Biological systems often undergo structural changes in their source-sink dynamics, e.g., triggered by the onset of a new climate regime that alters the relative connectivity strength between the source-sink pairs. Consider the problem of testing the hypothesis that a biological system undergoes a change in its source-sink dynamics in year , i.e. the source-sink dynamics in the period ending in year differs from that of the period after year The parameter may be inferred from other information. The spatial distribution of jellyfish in the EBS has been shown to have shifted after 1990 [23], so it is of interest to test whether or not the source-sink jellyfish dynamics underwent a structural change in . This can be done using a permutation test as follows: Under the null hypothesis of no change in the source-sink dynamics, we can shuffle the data cases by permuting the year. For each permutated dataset, we refit the model to the two separate periods (pre- and post-) and compute a test statistic defined as the sum of the AIC of the model using data from the “pre-” period and the AIC of that from the “post-” period; denote the test statistic by . Repeat this procedure B, say 500, times, resulting in B permutated test values. The p-value of the null hypothesis of no structural change is then asymptotically equal to the fraction of the permutation test values greater than the observed test value. For the case of unknown it can be estimated by the year which minimizes subject to the constraint that there are sufficient data in both pre- and post- periods.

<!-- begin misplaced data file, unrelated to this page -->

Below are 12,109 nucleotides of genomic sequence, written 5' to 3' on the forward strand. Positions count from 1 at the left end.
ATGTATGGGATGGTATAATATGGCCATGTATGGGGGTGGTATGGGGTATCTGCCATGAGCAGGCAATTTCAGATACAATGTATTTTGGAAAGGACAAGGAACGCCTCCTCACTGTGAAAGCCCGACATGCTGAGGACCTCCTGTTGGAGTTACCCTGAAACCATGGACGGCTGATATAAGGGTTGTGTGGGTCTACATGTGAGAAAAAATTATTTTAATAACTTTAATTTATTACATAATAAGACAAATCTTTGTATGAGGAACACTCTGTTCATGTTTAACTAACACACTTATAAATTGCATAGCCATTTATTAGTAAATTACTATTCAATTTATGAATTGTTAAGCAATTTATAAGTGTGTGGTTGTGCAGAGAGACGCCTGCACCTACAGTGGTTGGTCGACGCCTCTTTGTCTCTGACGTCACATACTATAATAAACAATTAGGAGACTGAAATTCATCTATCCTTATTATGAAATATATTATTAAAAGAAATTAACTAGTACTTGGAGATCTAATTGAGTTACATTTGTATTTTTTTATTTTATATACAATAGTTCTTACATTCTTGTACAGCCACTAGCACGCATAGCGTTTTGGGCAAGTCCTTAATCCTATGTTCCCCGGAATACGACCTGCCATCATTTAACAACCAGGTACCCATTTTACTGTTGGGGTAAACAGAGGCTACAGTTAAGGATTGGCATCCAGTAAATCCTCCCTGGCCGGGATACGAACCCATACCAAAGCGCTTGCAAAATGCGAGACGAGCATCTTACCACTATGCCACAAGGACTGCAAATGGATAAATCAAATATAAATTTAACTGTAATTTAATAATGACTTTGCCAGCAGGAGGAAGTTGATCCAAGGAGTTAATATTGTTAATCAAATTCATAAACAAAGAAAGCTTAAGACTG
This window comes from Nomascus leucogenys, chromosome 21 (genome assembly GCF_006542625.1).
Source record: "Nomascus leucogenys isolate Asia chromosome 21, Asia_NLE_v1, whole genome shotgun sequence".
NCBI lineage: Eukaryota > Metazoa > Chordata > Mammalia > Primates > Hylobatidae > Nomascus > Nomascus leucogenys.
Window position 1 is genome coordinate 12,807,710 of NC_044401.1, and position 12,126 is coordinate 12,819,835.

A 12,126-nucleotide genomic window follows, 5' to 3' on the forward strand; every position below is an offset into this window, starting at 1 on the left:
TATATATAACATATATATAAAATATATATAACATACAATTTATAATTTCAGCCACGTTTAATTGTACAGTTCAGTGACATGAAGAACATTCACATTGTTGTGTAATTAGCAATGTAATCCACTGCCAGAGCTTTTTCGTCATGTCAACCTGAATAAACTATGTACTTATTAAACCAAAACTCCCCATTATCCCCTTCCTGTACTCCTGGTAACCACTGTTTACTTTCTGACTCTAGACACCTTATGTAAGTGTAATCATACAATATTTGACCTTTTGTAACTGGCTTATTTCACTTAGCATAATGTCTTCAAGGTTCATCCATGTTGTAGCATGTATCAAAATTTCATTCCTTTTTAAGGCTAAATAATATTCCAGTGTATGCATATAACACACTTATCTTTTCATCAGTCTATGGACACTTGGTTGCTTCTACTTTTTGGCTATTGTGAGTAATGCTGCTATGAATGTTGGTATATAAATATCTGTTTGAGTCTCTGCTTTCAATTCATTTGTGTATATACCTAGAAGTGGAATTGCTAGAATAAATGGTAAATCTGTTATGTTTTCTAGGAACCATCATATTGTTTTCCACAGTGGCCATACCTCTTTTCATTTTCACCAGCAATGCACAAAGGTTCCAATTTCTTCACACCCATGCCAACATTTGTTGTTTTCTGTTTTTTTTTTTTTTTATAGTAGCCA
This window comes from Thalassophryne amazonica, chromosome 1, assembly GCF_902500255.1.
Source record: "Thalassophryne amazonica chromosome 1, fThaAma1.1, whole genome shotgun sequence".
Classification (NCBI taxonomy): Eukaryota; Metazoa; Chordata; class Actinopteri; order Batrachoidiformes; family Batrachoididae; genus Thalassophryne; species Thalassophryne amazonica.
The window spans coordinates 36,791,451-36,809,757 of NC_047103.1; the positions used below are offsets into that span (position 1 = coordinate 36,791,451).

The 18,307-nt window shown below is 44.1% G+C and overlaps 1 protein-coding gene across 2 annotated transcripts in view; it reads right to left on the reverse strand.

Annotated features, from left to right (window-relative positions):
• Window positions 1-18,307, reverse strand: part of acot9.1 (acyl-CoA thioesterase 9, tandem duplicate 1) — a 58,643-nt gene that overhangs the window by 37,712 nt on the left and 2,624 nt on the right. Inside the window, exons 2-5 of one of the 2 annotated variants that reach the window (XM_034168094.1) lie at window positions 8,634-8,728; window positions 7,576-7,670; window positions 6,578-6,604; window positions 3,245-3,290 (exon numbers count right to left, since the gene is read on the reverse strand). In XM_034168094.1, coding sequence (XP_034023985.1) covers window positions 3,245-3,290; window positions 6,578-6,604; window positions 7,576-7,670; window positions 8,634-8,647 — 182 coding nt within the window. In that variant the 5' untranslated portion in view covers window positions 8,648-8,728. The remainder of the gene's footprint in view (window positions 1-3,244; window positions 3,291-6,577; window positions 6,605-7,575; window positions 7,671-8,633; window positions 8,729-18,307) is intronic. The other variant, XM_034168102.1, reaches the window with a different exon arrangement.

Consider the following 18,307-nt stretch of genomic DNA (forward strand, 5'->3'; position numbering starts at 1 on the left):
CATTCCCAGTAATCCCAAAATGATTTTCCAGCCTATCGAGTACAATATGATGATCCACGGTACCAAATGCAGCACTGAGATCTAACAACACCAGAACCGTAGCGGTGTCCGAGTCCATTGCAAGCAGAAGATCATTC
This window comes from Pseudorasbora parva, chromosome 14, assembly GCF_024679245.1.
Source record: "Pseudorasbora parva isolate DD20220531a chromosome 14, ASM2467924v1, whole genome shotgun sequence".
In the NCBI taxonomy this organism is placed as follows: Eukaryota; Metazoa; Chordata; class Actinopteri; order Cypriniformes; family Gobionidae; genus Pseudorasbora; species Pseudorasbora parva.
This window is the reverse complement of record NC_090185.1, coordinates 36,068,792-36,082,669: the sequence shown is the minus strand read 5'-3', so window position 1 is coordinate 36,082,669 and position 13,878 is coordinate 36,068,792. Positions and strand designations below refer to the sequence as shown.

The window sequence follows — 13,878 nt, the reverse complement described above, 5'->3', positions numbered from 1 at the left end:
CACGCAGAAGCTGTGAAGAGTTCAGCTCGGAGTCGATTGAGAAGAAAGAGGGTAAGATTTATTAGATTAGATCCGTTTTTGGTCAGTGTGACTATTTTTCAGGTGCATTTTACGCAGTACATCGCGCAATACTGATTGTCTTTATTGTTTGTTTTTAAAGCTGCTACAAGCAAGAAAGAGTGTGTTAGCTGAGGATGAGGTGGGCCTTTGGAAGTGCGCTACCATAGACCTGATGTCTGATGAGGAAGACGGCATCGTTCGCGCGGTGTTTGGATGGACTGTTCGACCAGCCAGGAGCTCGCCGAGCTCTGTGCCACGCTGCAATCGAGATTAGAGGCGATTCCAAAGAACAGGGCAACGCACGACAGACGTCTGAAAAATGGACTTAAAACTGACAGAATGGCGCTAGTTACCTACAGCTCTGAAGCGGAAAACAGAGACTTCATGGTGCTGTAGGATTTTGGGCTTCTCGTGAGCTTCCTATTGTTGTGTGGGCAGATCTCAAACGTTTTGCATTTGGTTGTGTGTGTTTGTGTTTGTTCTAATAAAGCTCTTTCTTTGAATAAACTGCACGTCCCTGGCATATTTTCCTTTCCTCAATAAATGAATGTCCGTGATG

Sensitivity Analysis

To understand the effects of the systematic underestimation in the modeled ocean current, we created several sets of “shifted” ROM outputs based on the original ROMS simulation, by shifting the positions of the propagules at any given time towards their future counterparts. Denote the rate of shifting by , e.g., . For any propagule released on day , its longitude and latitude at day are set to be the ROMS-simulated values on day when this number is an integer. Otherwise, the longitude and latitude values are obtained by interpolation based on the ROMS-simulated positions on the two integer days that are closest to . In this way, the propagule positions are shifted forward to counter the systematic underestimation of the current velocities, and the effect of shifting is allowed to accumulate over time linearly. Each shifted ROMS dataset can then be used to compute the covariates , with which the source-sink reconstruction model is refit for assessing the effects of increasing .

Effects of random errors in the trajectory of the propagules on the source-sink reconstruction can be assessed by perturbing each by randomly adding or subtracting 5% of its original value, and then refitting the model with the perturbed covariates. This process can then be repeated multiple times for assessing the sensitivity of the model fit to random errors.